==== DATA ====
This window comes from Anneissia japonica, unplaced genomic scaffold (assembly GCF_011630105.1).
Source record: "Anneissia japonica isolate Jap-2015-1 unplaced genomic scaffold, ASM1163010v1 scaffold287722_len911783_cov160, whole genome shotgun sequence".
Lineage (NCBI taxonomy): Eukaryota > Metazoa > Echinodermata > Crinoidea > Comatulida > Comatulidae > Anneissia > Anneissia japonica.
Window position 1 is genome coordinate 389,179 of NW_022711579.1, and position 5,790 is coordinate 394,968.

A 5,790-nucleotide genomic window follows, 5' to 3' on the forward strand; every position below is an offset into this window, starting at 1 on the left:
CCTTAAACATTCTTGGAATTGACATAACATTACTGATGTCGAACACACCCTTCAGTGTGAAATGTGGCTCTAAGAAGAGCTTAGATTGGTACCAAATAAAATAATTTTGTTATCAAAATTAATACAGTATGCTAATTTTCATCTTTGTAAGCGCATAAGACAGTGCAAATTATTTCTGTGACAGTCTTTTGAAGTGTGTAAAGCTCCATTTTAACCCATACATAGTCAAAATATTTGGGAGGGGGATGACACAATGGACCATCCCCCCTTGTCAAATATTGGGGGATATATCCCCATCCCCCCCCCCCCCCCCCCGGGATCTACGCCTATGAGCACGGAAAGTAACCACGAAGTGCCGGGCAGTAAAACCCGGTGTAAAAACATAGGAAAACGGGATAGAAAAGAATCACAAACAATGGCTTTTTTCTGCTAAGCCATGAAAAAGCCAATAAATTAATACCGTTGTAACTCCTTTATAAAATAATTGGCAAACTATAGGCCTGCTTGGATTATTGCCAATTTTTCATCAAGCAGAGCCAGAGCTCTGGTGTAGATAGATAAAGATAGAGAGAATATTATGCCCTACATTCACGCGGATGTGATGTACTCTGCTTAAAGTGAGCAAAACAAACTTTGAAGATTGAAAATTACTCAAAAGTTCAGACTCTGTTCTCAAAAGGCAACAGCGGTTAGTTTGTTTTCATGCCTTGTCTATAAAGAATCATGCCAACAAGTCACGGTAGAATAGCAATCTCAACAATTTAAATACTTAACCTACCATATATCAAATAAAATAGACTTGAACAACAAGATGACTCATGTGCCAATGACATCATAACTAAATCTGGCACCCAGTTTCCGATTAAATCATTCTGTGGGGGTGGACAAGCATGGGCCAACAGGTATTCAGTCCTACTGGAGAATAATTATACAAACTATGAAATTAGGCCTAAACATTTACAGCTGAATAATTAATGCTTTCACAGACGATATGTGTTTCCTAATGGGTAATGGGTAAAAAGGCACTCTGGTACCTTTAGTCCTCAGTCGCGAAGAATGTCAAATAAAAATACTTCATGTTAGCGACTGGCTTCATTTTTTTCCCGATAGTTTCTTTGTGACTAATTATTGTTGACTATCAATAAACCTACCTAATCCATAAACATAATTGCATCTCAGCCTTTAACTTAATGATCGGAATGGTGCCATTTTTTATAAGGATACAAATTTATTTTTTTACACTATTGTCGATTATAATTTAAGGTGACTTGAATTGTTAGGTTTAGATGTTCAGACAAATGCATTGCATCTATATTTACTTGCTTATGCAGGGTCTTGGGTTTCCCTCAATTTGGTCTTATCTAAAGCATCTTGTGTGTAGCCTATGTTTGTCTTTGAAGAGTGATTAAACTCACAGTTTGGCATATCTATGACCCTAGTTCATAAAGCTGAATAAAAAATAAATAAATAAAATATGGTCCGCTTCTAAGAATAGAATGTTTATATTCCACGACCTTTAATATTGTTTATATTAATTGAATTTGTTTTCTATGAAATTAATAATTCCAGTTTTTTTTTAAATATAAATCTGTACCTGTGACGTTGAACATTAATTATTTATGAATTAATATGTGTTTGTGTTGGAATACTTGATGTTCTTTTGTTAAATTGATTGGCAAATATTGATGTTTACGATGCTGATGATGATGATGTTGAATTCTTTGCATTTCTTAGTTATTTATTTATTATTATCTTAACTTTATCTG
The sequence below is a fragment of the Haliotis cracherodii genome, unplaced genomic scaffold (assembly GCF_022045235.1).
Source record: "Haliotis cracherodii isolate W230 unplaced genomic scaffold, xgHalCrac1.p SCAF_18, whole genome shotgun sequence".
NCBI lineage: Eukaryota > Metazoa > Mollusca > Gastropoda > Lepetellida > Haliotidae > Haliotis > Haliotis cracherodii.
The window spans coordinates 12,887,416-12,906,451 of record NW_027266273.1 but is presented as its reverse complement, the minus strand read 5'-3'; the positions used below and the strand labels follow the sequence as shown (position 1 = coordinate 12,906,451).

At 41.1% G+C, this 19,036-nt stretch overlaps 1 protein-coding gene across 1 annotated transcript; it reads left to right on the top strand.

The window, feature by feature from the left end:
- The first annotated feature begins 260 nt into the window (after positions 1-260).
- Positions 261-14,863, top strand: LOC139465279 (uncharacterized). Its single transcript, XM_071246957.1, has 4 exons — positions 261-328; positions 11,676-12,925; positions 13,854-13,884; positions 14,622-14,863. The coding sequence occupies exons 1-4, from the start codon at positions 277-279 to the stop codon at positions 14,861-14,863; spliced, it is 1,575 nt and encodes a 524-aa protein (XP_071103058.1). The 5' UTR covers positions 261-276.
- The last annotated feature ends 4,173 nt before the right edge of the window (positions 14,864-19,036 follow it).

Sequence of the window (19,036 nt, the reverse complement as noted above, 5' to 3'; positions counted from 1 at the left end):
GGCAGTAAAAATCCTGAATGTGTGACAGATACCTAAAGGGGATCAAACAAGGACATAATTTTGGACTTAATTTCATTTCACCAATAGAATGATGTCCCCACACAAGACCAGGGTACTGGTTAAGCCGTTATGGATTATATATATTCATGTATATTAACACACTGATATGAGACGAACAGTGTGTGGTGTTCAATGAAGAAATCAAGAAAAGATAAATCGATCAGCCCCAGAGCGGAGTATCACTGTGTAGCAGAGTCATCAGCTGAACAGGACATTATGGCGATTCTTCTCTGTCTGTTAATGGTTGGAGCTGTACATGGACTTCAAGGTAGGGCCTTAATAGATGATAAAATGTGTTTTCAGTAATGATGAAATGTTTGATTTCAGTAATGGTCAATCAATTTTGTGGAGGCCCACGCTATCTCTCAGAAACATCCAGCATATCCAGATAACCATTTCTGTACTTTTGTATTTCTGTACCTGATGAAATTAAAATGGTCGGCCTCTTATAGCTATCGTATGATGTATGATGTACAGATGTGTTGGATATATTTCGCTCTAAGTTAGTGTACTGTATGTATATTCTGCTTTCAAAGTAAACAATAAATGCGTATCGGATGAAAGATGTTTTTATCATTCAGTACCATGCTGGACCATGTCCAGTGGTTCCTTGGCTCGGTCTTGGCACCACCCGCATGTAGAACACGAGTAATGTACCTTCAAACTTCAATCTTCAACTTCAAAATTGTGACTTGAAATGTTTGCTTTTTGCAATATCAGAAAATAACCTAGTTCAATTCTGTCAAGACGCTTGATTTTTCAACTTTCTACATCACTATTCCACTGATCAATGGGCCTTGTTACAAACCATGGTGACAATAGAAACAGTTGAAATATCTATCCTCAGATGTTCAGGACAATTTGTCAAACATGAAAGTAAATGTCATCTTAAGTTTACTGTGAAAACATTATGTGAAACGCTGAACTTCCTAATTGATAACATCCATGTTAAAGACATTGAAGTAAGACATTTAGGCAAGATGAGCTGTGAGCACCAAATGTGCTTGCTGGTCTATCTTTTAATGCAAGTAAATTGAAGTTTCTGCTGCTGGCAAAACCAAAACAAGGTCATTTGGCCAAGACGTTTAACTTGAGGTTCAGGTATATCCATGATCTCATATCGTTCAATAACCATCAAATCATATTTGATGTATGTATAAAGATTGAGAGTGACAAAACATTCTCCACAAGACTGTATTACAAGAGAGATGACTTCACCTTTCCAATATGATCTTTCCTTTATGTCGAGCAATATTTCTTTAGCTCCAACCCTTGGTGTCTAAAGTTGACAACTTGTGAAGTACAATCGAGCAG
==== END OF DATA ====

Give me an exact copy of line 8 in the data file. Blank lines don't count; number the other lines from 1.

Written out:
Source record: "Haliotis cracherodii isolate W230 unplaced genomic scaffold, xgHalCrac1.p SCAF_18, whole genome shotgun sequence".